Blogging Bayport Alameda

July 10, 2017

Marilyn Ezzy Ashcraft: Can We Talk . . . And Listen?

Filed under: Alameda — Lauren Do @ 6:00 am

In his book, “The Road to Character”, New York Times and NPR commentator, David Brooks observes that, “Great matters cannot be settled by taking into account just one principle or one viewpoint. . .The moderate [steps] back to understand opposing perspectives . . . appreciating the merits of each.”

This is how I try to approach the challenging issues that come before the City Council. One of the most difficult issues we have faced is the current housing crisis, including the affordability and availability of rental housing. It is tempting to look the other way and say housing issues are not a local problem, but a regional one; Alameda didn’t cause the housing crisis so it’s not our responsibility to fix it. But I believe every city has a responsibility to help address this issue, while taking into consideration the legitimate concerns of both tenants and landlords. And the majority of our City Council agreed.

Last March we enacted a rent stabilization ordinance (Ordinance 3148) that addressed objectionable practices including frequent and extreme rent increases and evictions for no reason. Under the new ordinance rent increases are allowed only once a year and a rent increase over 5% triggers a hearing before the Rent Review Advisory Committee (RRAC). RRAC decisions are non-binding, but under certain circumstances can be appealed to a hearing officer for a binding decision.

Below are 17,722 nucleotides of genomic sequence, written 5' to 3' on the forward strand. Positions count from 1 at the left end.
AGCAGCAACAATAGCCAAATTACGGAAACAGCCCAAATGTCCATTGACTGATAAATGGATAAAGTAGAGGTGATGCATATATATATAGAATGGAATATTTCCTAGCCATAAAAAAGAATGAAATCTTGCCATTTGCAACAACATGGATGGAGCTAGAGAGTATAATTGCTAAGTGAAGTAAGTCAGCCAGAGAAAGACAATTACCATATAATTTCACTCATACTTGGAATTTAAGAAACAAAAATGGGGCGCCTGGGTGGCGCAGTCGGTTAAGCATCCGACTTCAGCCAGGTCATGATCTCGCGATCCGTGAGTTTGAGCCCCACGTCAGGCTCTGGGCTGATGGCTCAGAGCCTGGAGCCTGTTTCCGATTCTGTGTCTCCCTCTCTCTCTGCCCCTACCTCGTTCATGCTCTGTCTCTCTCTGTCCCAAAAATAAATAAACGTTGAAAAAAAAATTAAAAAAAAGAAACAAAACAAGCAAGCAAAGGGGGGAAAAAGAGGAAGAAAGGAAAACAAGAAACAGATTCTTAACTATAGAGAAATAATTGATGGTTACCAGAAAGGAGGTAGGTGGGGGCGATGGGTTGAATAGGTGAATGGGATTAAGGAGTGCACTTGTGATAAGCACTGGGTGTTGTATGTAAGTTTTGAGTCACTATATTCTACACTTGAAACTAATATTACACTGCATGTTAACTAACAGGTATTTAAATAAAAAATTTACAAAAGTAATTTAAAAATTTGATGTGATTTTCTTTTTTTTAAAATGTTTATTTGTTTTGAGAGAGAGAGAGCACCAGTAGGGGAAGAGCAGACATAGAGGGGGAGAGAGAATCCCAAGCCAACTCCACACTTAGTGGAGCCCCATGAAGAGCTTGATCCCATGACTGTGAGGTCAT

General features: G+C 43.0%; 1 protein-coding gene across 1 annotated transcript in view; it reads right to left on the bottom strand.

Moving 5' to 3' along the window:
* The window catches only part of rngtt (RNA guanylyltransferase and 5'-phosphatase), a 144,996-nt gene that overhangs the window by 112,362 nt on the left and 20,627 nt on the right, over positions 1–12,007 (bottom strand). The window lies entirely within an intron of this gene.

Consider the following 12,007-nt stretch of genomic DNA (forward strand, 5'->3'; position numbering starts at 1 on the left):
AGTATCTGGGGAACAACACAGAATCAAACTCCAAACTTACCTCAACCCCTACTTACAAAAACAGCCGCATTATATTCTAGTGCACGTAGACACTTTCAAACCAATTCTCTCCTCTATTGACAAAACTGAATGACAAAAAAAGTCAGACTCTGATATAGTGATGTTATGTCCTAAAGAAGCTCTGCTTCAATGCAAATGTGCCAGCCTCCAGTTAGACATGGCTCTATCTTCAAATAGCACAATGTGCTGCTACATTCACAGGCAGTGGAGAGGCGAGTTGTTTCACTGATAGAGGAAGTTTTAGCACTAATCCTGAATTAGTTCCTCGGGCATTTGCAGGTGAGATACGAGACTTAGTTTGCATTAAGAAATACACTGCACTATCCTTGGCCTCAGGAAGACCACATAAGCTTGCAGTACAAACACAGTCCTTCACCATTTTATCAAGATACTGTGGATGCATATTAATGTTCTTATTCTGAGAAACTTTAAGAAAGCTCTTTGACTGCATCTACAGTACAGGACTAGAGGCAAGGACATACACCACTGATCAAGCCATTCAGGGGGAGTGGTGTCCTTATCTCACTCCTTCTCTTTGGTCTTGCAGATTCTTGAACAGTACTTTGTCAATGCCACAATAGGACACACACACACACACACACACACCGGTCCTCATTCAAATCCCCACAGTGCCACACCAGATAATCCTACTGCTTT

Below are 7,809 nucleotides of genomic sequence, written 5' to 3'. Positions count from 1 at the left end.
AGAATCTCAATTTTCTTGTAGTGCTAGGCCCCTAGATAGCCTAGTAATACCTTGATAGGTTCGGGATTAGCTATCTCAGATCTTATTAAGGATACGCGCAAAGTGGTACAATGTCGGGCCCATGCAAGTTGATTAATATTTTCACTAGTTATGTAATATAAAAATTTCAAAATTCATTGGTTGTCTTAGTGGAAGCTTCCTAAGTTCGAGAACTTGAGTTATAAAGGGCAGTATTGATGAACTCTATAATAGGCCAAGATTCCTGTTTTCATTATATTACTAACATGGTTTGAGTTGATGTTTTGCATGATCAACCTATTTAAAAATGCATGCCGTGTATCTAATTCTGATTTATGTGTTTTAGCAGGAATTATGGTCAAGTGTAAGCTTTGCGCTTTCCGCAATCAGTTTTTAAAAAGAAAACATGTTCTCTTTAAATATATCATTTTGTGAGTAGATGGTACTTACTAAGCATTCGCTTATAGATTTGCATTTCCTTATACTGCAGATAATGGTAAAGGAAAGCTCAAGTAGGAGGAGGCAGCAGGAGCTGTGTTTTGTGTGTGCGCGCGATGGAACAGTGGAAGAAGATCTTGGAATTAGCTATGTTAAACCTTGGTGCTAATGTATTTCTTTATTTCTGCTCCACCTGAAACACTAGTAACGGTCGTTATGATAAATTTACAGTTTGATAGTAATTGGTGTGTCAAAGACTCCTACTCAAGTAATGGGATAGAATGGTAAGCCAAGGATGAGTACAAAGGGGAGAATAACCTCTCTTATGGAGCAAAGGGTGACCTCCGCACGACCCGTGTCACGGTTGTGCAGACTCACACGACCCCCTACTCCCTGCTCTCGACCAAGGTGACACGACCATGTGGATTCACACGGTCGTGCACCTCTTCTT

Landlords were still allowed to evict tenants in order to move family members into a unit, make substantial repairs, remove the unit from the rental market, or for no reason at all, but had to compensate displaced tenants with relocation fees. Relocation fees are intended to help tenants with a deposit and first month’s rent for another apartment because statistics showed that more than 50% of our renters, including seniors on fixed incomes and families with school children, pay more than 50% of their income for housing costs, leaving little, if any reserves.